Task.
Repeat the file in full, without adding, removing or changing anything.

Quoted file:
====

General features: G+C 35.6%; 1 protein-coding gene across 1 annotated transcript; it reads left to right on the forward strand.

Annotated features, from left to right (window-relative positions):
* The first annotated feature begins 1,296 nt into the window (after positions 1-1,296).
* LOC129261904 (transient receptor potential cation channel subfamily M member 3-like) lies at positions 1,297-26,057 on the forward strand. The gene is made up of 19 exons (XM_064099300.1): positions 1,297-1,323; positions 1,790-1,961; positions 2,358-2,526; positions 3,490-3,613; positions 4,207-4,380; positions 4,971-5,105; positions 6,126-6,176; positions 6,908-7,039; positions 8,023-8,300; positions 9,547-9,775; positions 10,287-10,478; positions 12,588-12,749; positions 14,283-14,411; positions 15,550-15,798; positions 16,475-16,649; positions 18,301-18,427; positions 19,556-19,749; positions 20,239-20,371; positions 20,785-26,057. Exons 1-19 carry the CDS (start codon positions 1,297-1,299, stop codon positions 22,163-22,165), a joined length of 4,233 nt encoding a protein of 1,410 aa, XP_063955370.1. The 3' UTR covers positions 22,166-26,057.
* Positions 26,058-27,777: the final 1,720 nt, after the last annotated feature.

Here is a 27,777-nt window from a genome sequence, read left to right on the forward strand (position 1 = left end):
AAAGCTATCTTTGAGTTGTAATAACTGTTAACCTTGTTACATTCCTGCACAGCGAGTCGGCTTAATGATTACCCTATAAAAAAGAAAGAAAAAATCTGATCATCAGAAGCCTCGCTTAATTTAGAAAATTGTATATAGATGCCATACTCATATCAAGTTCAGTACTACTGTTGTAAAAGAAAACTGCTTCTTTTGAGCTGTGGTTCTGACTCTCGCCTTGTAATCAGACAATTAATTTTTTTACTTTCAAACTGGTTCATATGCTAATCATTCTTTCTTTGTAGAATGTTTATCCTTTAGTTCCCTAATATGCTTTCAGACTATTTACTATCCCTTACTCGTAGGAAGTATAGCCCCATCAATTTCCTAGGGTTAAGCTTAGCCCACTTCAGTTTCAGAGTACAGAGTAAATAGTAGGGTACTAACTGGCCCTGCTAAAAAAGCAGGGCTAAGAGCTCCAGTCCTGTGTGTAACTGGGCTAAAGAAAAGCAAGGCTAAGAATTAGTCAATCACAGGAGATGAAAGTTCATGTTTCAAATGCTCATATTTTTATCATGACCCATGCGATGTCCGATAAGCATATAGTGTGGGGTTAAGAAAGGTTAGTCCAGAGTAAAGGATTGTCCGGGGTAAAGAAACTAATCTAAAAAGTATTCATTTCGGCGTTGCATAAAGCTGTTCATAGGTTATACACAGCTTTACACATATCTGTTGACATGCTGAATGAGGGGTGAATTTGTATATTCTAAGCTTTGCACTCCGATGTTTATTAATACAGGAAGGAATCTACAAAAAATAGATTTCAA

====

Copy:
General features: G+C 35.6%; 1 protein-coding gene across 1 annotated transcript; it reads left to right on the forward strand.

Annotated features, from left to right (window-relative positions):
* The first annotated feature begins 1,296 nt into the window (after positions 1-1,296).
* LOC129261904 (transient receptor potential cation channel subfamily M member 3-like) lies at positions 1,297-26,057 on the forward strand. The gene is made up of 19 exons (XM_064099300.1): positions 1,297-1,323; positions 1,790-1,961; positions 2,358-2,526; positions 3,490-3,613; positions 4,207-4,380; positions 4,971-5,105; positions 6,126-6,176; positions 6,908-7,039; positions 8,023-8,300; positions 9,547-9,775; positions 10,287-10,478; positions 12,588-12,749; positions 14,283-14,411; positions 15,550-15,798; positions 16,475-16,649; positions 18,301-18,427; positions 19,556-19,749; positions 20,239-20,371; positions 20,785-26,057. Exons 1-19 carry the CDS (start codon positions 1,297-1,299, stop codon positions 22,163-22,165), a joined length of 4,233 nt encoding a protein of 1,410 aa, XP_063955370.1. The 3' UTR covers positions 22,166-26,057.
* Positions 26,058-27,777: the final 1,720 nt, after the last annotated feature.

Here is a 27,777-nt window from a genome sequence, read left to right on the forward strand (position 1 = left end):
AAAGCTATCTTTGAGTTGTAATAACTGTTAACCTTGTTACATTCCTGCACAGCGAGTCGGCTTAATGATTACCCTATAAAAAAGAAAGAAAAAATCTGATCATCAGAAGCCTCGCTTAATTTAGAAAATTGTATATAGATGCCATACTCATATCAAGTTCAGTACTACTGTTGTAAAAGAAAACTGCTTCTTTTGAGCTGTGGTTCTGACTCTCGCCTTGTAATCAGACAATTAATTTTTTTACTTTCAAACTGGTTCATATGCTAATCATTCTTTCTTTGTAGAATGTTTATCCTTTAGTTCCCTAATATGCTTTCAGACTATTTACTATCCCTTACTCGTAGGAAGTATAGCCCCATCAATTTCCTAGGGTTAAGCTTAGCCCACTTCAGTTTCAGAGTACAGAGTAAATAGTAGGGTACTAACTGGCCCTGCTAAAAAAGCAGGGCTAAGAGCTCCAGTCCTGTGTGTAACTGGGCTAAAGAAAAGCAAGGCTAAGAATTAGTCAATCACAGGAGATGAAAGTTCATGTTTCAAATGCTCATATTTTTATCATGACCCATGCGATGTCCGATAAGCATATAGTGTGGGGTTAAGAAAGGTTAGTCCAGAGTAAAGGATTGTCCGGGGTAAAGAAACTAATCTAAAAAGTATTCATTTCGGCGTTGCATAAAGCTGTTCATAGGTTATACACAGCTTTACACATATCTGTTGACATGCTGAATGAGGGGTGAATTTGTATATTCTAAGCTTTGCACTCCGATGTTTATTAATACAGGAAGGAATCTACAAAAAATAGATTTCAA